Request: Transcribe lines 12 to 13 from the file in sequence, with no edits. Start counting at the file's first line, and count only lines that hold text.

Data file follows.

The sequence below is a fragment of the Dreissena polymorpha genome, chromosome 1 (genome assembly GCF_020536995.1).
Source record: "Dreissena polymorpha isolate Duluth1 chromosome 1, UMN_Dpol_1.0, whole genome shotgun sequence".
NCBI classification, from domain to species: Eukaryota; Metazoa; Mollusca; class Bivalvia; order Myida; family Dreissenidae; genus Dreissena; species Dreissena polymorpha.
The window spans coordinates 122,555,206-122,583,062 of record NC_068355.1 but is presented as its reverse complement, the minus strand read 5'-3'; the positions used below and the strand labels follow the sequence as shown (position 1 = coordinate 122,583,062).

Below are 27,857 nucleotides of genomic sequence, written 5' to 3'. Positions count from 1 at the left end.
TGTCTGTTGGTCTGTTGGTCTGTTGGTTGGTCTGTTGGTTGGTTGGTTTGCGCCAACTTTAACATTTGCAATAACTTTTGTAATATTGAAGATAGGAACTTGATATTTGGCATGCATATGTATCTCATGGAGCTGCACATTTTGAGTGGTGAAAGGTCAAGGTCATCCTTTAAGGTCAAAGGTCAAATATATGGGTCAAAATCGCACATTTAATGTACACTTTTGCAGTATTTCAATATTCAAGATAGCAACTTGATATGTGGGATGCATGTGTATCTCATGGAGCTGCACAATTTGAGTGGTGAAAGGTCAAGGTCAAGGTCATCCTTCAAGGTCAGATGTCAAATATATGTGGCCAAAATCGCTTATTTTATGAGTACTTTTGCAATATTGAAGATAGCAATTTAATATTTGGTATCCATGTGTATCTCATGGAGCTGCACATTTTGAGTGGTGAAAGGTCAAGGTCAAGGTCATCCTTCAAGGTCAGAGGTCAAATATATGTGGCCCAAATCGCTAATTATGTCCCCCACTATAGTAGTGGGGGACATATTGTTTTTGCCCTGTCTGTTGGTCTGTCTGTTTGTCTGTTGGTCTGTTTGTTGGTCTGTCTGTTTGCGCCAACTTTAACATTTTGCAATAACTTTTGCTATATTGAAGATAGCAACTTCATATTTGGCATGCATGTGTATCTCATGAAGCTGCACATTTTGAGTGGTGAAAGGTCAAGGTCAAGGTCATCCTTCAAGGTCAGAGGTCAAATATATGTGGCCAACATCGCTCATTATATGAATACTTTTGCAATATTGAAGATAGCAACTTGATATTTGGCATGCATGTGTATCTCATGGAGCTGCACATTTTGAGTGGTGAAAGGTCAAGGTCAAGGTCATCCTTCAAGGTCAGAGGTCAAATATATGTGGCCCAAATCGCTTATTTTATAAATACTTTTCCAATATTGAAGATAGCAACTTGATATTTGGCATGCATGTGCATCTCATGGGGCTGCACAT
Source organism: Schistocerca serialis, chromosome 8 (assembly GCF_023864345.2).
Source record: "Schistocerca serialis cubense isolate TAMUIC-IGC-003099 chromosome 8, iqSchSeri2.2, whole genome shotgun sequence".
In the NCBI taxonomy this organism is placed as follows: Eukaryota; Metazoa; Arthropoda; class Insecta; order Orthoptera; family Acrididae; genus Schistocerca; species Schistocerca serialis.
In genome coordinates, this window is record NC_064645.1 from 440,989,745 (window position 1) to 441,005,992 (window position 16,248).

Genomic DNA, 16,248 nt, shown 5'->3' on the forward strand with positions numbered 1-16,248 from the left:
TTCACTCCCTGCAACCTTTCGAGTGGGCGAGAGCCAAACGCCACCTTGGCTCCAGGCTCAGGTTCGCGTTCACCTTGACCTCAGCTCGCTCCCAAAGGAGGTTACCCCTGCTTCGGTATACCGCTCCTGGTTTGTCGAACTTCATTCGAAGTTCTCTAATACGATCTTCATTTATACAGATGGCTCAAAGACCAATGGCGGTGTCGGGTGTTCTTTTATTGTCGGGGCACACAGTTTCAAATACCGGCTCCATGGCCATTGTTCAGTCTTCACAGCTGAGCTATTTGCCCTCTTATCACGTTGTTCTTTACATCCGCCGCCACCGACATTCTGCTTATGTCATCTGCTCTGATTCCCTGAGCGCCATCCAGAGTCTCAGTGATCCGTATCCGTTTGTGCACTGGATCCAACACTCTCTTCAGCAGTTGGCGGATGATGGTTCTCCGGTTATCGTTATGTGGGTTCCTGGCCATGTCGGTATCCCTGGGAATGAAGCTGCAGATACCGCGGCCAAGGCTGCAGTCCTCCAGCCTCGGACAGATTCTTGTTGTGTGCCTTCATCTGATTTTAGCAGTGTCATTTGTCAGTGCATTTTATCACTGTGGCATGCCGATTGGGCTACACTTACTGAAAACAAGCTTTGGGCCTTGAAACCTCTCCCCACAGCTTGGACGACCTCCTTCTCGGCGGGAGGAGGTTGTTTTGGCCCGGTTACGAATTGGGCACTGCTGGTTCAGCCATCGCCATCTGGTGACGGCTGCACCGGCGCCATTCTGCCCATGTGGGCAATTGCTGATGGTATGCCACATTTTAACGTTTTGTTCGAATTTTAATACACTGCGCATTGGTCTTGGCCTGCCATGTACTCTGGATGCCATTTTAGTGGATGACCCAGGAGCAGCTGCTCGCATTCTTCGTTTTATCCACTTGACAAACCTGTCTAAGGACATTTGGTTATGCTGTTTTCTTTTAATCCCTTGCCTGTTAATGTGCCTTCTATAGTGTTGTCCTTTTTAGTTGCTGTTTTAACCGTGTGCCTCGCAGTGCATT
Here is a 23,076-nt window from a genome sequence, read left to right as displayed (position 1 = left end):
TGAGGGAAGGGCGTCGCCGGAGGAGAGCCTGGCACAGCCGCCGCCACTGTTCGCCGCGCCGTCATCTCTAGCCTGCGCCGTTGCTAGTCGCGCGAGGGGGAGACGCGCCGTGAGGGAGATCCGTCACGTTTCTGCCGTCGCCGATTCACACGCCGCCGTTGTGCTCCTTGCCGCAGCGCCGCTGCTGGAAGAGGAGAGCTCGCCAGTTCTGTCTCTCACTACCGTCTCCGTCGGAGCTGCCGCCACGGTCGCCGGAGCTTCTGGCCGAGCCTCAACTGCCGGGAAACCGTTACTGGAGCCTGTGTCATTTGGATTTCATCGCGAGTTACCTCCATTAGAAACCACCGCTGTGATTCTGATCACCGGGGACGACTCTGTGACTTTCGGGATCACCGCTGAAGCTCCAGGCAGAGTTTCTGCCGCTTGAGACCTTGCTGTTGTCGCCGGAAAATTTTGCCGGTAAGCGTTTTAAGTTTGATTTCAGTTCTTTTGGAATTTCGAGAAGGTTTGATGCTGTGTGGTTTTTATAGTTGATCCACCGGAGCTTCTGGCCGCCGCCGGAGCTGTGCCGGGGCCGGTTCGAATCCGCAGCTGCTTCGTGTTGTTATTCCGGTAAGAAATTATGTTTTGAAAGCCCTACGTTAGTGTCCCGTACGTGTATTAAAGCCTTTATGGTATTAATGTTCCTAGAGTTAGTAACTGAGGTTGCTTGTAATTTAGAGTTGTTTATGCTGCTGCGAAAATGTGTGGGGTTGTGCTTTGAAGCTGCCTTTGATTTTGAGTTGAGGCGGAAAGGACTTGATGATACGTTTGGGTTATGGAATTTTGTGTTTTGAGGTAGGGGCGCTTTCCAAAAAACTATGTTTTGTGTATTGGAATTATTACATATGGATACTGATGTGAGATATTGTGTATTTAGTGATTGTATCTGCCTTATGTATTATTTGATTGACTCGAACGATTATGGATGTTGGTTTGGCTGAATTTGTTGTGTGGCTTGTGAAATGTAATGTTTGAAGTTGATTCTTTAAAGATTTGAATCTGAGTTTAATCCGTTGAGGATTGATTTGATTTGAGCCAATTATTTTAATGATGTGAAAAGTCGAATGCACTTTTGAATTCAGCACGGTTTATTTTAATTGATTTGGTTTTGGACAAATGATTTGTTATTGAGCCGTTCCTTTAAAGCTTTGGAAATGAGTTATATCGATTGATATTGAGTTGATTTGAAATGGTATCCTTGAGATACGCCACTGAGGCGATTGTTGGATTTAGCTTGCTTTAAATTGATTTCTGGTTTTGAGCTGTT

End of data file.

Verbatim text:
TTCACTCCCTGCAACCTTTCGAGTGGGCGAGAGCCAAACGCCACCTTGGCTCCAGGCTCAGGTTCGCGTTCACCTTGACCTCAGCTCGCTCCCAAAGGAGGTTACCCCTGCTTCGGTATACCGCTCCTGGTTTGTCGAACTTCATTCGAAGTTCTCTAATACGATCTTCATTTATACAGATGGCTCAAAGACCAATGGCGGTGTCGGGTGTTCTTTTATTGTCGGGGCACACAGTTTCAAATACCGGCTCCATGGCCATTGTTCAGTCTTCACAGCTGAGCTATTTGCCCTCTTATCACGTTGTTCTTTACATCCGCCGCCACCGACATTCTGCTTATGTCATCTGCTCTGATTCCCTGAGCGCCATCCAGAGTCTCAGTGATCCGTATCCGTTTGTGCACTGGATCCAACACTCTCTTCAGCAGTTGGCGGATGATGGTTCTCCGGTTATCGTTATGTGGGTTCCTGGCCATGTCGGTATCCCTGGGAATGAAGCTGCAGATACCGCGGCCAAGGCTGCAGTCCTCCAGCCTCGGACAGATTCTTGTTGTGTGCCTTCATCTGATTTTAGCAGTGTCATTTGTCAGTGCATTTTATCACTGTGGCATGCCGATTGGGCTACACTTACTGAAAACAAGCTTTGGGCCTTGAAACCTCTCCCCACAGCTTGGACGACCTCCTTCTCGGCGGGAGGAGGTTGTTTTGGCCCGGTTACGAATTGGGCACTGCTGGTTCAGCCATCGCCATCTGGTGACGGCTGCACCGGCGCCATTCTGCCCATGTGGGCAATTGCTGATGGTATGCCACATTTTAACGTTTTGTTCGAATTTTAATACACTGCGCATTGGTCTTGGCCTGCCATGTACTCTGGATGCCATTTTAGTGGATGACCCAGGAGCAGCTGCTCGCATTCTTCGTTTTATCCACTTGACAAACCTGTCTAAGGACATTTGGTTATGCTGTTTTCTTTTAATCCCTTGCCTGTTAATGTGCCTTCTATAGTGTTGTCCTTTTTAGTTGCTGTTTTAACCGTGTGCCTCGCAGTGCATT
Here is a 23,076-nt window from a genome sequence, read left to right as displayed (position 1 = left end):